Investigation of secondary school teachers’ attitudes towards and knowledge about inclusive education in Bangladesh
Degree GrantorUniversity of Canterbury
Degree NameMaster of Education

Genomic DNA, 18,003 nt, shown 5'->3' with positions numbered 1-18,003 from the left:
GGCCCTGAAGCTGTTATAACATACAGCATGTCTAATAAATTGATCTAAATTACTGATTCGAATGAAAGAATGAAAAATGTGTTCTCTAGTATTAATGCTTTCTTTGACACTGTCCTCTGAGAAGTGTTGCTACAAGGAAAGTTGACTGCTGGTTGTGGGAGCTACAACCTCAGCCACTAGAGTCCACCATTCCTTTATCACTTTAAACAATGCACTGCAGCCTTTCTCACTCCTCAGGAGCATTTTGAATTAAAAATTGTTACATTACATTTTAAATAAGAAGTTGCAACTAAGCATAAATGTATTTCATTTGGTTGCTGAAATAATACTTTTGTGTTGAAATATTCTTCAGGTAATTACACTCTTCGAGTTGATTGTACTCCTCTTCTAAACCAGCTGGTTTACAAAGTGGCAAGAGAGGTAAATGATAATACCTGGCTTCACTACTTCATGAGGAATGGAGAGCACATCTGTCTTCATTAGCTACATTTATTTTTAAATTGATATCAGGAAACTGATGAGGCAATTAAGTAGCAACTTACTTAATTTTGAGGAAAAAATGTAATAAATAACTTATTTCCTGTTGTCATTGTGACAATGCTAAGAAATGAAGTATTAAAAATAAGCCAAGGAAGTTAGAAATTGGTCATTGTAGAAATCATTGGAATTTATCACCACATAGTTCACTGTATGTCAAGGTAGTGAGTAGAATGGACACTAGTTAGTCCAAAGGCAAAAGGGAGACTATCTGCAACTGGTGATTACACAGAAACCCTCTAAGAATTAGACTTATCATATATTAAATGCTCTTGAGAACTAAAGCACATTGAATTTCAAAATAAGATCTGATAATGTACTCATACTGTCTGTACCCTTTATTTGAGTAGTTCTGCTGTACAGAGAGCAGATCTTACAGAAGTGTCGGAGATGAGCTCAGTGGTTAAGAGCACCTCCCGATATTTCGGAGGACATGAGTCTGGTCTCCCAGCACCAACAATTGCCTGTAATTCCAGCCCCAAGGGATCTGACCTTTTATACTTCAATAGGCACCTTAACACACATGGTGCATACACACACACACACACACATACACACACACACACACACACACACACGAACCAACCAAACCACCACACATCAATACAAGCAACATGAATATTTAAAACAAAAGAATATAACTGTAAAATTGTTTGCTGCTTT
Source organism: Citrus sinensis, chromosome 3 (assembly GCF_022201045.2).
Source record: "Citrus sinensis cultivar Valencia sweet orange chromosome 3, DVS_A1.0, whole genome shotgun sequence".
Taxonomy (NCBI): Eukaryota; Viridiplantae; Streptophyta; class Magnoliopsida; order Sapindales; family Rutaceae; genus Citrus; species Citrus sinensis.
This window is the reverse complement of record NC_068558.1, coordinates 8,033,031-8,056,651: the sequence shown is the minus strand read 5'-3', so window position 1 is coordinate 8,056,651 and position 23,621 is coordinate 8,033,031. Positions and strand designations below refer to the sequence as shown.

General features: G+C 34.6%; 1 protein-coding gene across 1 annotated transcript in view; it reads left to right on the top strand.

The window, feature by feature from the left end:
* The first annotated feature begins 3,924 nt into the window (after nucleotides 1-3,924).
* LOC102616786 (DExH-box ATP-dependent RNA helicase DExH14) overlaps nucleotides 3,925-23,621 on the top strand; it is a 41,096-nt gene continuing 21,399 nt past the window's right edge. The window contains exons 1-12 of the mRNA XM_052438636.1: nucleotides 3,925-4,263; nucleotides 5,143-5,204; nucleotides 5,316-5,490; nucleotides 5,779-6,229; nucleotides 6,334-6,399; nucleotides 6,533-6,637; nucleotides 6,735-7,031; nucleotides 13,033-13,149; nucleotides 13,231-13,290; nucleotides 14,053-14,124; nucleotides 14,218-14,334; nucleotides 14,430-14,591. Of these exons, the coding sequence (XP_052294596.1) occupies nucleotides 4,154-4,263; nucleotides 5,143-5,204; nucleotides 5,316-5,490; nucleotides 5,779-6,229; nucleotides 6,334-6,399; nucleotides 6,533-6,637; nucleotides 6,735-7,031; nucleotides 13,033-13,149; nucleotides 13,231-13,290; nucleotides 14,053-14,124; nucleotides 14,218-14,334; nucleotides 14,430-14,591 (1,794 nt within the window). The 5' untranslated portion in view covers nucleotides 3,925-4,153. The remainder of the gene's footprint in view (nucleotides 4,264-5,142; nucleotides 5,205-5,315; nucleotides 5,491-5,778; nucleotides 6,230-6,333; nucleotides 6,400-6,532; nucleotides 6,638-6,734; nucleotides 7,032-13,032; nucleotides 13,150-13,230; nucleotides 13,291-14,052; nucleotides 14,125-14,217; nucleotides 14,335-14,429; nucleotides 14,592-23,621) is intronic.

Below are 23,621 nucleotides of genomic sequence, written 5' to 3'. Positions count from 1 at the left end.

A willingness on the part of teachers to support all children in the mainstream classroom, including children with special needs, is the hallmark of inclusive education. This study used a mixed method design to explore the attitudes towards and knowledge about inclusive education of 30 randomly selected secondary school teachers in Bangladesh. The ATIES (Attitudes Towards Inclusive Education Scale; Wilczenski, 1992) was used to measure teachers‟ attitudes towards inclusive education. Semi-structured interviews about knowledge of inclusive education were also conducted with six teachers, and analysed using thematic analysis. The findings were that secondary school teachers had predominantly positive attitudes towards inclusive education for children with special needs, except for children who had physical disabilities such as visual or hearing impairments. The results also suggested that secondary school teachers have diverse conceptualizations of inclusive education, and that barriers to the success of inclusive education include insufficient knowledge, lack of training, and lack of teaching materials. The current findings are a step towards increasing knowledge about and implementation of inclusive education, not only in Bangladesh, but also in other developing countries.